I consider that 1 of the biggest mistakes I made as a computer architect was implementing Intel P6 REP MOVSx in fairly generic microcode. Oh, sure, we took advantage of 64-bit loads and stores at a time when the actual integer instruction set that only had 32-bit loads and stores, and slightly special memory access uops that reduced unnecessary memory traffic by 33% for large aligned block copies. also a few gimmicky micro instructions to start off.

But IMHO it would've been much better to actually use a hardware state machine to do that REP MOVSx memcopy. There was way too much microcode overhead looking at the alignment of the source and destination memory buffers, and their sizes, before actually getting into the loops that did the memory copy. One thing that hardware combinatoric logic can do much better than software is irregular IF conditions or multiway branching. Software or microcode typically can only do binary two-way branches or 2^N way computed jumps, whereas a combinatoric logic circuit can evaluate minterms with extremely variable number of bits in one pass.

Also... software or microcode branching logic "rots", usually faster than hardware: it may have been designed to evaluate conditions N cycles in front of where they are needed, and it may be doing M-way loop unrolling, but the timing, the values of N and M, may change dramatically on different implementations. Same thing applies to hardware control, except that the hardware control can often just take one or a few cycles, rather than 5 or 15 cycles to go through a chain of if statements or multiway branches. In software, you nearly always have to optimize the branching logic at the start of memcopy to favor big buffers or small buffers or ... whereas in hardware you can branch directly to any of the above, as long as all of the bits you need to look at fit. At the very least, if you are doing such a software or microcode implementation of memcopy, you should create an auto tuning framework that regenerates a code on every different processor microarchitecture.

How about external hardware for memcopy? Sure: as mentioned above, and external DMA engine operating on physical addresses can be hard to access from ordinary user code. So you either pay operating system overhead, or work around it some other way. Or you might need to have will address is ... but then it has to be integrated with your operating system virtual memory code. if the external DMA engine is far enough out, it may have no choice except to evict the data from the processor cache. But cache bypass is often not the best thing to do.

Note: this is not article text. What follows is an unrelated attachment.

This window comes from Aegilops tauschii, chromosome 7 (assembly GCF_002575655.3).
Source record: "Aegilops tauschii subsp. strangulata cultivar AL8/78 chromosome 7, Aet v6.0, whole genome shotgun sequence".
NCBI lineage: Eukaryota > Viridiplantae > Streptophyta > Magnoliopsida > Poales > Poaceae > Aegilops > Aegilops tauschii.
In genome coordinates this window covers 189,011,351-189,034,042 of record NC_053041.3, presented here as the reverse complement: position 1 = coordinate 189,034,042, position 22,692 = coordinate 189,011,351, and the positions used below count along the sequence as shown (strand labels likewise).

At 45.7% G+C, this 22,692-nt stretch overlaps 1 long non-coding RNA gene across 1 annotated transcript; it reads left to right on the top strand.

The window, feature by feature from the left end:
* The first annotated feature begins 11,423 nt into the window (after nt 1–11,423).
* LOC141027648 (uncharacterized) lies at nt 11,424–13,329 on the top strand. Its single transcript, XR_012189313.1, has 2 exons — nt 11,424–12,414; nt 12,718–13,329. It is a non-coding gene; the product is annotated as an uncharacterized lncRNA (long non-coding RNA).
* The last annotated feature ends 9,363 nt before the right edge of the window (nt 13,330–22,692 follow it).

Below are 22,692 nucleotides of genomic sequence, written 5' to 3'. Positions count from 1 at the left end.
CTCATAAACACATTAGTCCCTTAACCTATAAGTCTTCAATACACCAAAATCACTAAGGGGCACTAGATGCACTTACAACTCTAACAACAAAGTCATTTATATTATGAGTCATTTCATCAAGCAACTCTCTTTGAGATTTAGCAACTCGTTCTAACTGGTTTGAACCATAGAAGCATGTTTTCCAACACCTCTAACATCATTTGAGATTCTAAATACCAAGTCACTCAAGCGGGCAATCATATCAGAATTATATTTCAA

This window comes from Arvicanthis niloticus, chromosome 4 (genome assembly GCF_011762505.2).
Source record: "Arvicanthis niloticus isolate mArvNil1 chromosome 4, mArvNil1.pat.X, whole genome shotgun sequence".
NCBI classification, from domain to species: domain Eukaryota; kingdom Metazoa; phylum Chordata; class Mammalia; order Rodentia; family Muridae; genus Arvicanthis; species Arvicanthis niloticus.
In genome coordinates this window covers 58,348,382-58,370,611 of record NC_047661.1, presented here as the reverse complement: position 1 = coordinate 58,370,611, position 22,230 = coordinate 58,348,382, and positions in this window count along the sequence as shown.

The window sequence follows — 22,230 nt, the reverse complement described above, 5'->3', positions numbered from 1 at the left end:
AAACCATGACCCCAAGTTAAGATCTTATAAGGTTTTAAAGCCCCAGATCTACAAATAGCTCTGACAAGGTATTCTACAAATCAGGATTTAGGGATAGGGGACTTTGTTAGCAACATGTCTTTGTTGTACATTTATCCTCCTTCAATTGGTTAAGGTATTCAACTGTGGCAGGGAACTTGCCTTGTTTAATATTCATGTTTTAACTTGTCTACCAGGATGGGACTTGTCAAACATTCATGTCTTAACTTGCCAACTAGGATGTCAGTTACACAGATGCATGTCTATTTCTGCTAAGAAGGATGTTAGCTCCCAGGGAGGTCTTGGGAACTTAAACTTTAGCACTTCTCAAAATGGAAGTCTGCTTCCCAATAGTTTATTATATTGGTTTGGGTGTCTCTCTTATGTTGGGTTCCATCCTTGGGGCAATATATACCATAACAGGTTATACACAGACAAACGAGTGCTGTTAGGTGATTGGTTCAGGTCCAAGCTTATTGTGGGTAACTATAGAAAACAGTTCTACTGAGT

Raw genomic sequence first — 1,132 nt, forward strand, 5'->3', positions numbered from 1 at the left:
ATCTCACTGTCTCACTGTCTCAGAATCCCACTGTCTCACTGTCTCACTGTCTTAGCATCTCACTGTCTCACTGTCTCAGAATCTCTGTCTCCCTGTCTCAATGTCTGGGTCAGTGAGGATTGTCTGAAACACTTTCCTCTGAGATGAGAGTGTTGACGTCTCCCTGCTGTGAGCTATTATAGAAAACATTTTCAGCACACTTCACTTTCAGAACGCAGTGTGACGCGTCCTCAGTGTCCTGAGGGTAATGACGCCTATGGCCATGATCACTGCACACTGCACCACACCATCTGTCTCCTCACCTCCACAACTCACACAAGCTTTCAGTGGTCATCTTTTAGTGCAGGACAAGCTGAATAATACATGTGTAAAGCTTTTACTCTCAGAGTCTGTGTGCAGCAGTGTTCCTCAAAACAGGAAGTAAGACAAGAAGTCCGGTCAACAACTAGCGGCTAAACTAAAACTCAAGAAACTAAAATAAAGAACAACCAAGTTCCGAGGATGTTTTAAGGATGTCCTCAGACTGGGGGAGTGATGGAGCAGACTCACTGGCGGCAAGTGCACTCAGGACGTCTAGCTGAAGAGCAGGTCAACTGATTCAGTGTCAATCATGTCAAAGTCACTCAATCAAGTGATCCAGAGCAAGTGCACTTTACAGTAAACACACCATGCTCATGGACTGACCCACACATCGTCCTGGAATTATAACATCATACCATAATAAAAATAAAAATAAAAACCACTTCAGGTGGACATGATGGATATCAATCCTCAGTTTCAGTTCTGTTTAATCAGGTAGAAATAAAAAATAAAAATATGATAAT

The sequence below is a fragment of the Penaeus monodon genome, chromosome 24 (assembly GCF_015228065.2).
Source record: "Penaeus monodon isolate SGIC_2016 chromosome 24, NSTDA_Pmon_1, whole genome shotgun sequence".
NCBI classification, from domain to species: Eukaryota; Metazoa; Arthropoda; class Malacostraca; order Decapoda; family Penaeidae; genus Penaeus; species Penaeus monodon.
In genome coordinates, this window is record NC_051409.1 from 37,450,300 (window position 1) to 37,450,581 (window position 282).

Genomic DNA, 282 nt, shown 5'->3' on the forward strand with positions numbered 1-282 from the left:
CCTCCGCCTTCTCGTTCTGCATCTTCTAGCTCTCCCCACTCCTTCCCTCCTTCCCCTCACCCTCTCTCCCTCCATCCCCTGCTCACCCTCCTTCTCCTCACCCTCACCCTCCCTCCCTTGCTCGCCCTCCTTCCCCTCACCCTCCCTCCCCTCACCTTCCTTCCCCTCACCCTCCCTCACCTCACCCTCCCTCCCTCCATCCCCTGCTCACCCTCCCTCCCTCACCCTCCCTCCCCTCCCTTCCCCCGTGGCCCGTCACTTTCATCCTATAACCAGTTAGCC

Yada yada yada

---+ CONCLUSION

My point is that there is a spectrum from pure software User code or OS code, through trap and emulate, PALcode, generic microcode, non-generic microcode that is very tightly bound to micro architecture, hardware state machines, hardware combinatoric circuits. Different people may draw the line separating software and hardware at different places in this spectrum.

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    \$\begingroup\$ This was a magnificent answer, thank you so much for taking the time to write it. Much of it went above my head as I am more familiar with the levels of the stack well below the architecture and microarchitecture levels, but it was very helpful nevertheless. It also gives me a reference point for how much there remains to learn! \$\endgroup\$
    – EE18
    Commented Feb 26 at 15:52
  • \$\begingroup\$ @EE18: You work below the architecture and microarchitecture levels? I.e. in RTL, logic, transistors, physical devices, materials? \$\endgroup\$